John Smedley is CEO of Sony Online Entertainment (SOE) (makers of Everquest 2 and Star Wars Galaxies),
and sometimes serves as a lightning rod for debate in the Massively
Multiplayer genre. SOE and Mr. Smedley made the bold decision in June
of 2005 to roll out a service that would allow players to trade US
currency for in-game currency, items, and even characters. Called the
Sony Station Exchange, it has caused a good deal of debate and, it
turns out, made the company a nice little pile of money.
Today, SOE is releasing a white paper detailing the first full year of trading; how much was sold, how much they made, and the big bucks individuals can get from selling non-existent coins. Mr. Smedley was good enough to answer a few brief questions about the contents of the white paper, and the future of SOE's Station Exchange service.
When the topic of the white paper came up, you mentioned that your
interests here were possibly 'not what we'd expect.' What does interest
you in about this topic?
John Smedley: I'm interested in shining the light of day on this subject. It's real. It's a billion dollar industry worldwide and we as game makers need to seriously work to handle it in-game. There is rampant farming in these games (yes, ours included). I believe we should work to include some element of this in some games, but do a better job of cracking down on it in a big way. I have personally had it affect my gameplay and I think it's very negative. Our goal for getting this information out there is to show exactly what's going on so everyone understands. With this kind of money involved, it's not going away. I strongly believe in the idea of separate servers to allow people that want to engage in this sort of activity to do it.
Gamasutra: What was the reason SOE decided to have the white paper drawn up? Was it internal curiosity, or did you always plan to publish the results? Was there anything in the paper's results that out-and-out surprised you?
JS: We had the white paper drawn up because it's a topic we felt was very pertinent to MMO gaming in general. The biggest surprise to me was the amount of money some of the sellers were making.
Gamasutra: The paper's statement that the opening of the Station Exchange 'was a cause for great debate' seems like something of an understatement. Has there been any appreciable backlash from the playerbase as a result of the SE's opening? Do you feel that opening the Exchange generated some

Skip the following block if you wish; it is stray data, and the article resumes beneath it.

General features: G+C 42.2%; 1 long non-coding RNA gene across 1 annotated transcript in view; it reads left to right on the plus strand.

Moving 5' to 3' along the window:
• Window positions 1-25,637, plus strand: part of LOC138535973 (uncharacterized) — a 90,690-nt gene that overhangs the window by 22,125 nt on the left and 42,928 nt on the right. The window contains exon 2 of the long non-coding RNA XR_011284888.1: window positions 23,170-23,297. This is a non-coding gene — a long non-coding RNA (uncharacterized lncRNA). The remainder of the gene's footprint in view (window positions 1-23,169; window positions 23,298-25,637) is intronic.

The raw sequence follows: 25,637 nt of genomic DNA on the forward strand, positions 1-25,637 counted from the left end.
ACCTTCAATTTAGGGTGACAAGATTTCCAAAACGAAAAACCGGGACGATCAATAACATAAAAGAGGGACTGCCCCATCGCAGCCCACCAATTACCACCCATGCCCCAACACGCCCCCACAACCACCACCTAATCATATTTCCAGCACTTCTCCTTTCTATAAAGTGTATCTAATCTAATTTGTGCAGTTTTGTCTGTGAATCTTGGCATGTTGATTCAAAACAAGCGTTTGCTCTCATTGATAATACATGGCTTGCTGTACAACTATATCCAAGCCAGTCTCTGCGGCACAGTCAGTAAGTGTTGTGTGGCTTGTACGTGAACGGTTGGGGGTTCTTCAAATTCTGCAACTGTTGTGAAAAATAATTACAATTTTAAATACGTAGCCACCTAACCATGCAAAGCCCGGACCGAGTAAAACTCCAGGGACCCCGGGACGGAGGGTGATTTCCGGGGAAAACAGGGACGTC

JS: There was a very large amount of debate and controversy when we announced it. It became a non-event when it launched.
Gamasutra: Did the sheer amount of money that has passed through the service surprise anyone at SOE, or was the success of the Station Exchange an assumption from the start?
JS: We always assumed it would be successful. We knew the demand was there.
Gamasutra: Despite the paper's statement that revenue for the company from the Station Exchange was 'not a significant source', $274,083 is nothing to write off either. Given the monetary success of the Station Exchange for both SOE and participating players, are there any plans to expand the service to all game servers? If not, what is keeping you from taking that step?
JS: Absolutely not. We said at the start that we would keep it on separate servers, and we intend to keep that promise. In the future we will include some form of Exchange in some of our games, although we are leaning towards only allowing certain types of non-game impacting items to be sold.
Gamasutra: What is your reaction to the statistics showing some players may be making a living wage off of Station Exchange sales? Is this something that was always intended for the service (as it is certainly not unique among RMT services), and is this something SOE has any intention of restraining?
JS: I will admit the amount that some of these folks were making did come as a surprise. I do think it's cool that a person could put themselves through College by doing this. If it's done on servers where other people choose to participate in this kind of activity I think it's a great thing.